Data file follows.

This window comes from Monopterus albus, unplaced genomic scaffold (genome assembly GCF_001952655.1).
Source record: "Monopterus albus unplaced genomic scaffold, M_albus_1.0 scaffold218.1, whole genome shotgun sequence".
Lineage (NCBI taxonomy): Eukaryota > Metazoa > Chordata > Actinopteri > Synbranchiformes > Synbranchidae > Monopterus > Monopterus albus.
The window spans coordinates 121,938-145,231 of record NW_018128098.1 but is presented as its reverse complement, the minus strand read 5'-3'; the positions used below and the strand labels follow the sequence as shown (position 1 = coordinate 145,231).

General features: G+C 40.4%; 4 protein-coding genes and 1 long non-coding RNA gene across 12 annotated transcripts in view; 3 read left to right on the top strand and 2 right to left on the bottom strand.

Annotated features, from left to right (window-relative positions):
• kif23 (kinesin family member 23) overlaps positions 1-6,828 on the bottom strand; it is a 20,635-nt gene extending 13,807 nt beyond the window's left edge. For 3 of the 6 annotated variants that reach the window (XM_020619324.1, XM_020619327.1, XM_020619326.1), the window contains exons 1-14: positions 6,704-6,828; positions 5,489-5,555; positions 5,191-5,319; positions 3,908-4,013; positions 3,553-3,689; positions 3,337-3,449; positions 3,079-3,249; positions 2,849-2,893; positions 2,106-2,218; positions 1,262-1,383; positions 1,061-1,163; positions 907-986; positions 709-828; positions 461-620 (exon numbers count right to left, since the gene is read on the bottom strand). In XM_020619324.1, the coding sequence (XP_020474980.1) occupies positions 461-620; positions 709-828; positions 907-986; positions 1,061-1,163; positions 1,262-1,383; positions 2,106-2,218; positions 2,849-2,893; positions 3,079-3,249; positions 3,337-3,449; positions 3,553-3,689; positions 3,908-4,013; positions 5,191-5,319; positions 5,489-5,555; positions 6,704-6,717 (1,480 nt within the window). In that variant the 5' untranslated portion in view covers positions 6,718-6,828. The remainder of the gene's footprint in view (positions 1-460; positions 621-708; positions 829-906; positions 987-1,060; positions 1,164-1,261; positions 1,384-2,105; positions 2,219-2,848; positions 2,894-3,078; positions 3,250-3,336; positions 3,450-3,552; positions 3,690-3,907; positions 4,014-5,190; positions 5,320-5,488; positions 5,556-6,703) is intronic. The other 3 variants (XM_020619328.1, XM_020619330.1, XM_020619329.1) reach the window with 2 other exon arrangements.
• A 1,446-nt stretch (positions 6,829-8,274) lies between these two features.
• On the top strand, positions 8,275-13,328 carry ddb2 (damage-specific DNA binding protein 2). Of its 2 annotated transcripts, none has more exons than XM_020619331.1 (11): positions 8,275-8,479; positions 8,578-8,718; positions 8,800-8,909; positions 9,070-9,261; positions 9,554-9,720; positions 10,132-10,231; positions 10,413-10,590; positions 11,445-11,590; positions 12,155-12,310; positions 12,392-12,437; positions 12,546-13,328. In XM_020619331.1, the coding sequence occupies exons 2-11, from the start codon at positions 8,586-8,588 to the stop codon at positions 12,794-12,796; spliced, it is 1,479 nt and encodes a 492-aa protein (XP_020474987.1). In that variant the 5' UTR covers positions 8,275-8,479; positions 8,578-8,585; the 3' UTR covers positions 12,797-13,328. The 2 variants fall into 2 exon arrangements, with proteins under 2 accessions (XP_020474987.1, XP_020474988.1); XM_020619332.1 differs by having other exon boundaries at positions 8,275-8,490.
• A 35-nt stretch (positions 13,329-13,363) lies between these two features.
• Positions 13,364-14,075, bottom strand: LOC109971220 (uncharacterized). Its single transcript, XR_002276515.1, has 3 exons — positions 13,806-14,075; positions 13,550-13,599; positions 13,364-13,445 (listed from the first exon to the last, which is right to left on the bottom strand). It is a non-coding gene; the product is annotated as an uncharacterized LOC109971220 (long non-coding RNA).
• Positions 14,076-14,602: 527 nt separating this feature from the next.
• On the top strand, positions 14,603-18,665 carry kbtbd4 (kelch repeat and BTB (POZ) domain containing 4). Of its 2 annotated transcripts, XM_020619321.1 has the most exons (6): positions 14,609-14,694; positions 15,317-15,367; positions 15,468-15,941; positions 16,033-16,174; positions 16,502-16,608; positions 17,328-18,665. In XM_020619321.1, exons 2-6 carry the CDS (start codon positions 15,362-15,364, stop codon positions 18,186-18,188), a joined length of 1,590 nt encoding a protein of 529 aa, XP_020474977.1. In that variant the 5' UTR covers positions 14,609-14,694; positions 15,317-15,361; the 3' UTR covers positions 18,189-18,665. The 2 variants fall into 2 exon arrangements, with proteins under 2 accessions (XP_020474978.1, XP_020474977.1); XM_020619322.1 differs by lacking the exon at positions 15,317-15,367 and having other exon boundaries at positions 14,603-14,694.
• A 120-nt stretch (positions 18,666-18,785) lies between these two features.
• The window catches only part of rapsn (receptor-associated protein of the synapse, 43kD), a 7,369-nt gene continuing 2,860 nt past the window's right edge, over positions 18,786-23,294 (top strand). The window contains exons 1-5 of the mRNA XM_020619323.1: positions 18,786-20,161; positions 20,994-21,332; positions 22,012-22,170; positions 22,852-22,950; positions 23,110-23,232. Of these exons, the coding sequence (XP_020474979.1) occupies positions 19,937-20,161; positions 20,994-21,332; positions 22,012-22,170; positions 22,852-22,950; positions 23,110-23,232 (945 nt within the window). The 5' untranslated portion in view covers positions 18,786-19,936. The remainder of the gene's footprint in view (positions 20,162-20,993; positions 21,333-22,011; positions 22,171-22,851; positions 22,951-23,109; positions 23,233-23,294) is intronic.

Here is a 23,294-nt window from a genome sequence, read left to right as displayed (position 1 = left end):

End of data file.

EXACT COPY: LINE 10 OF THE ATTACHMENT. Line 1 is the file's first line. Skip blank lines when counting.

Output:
• A 35-nt stretch (positions 13,329-13,363) lies between these two features.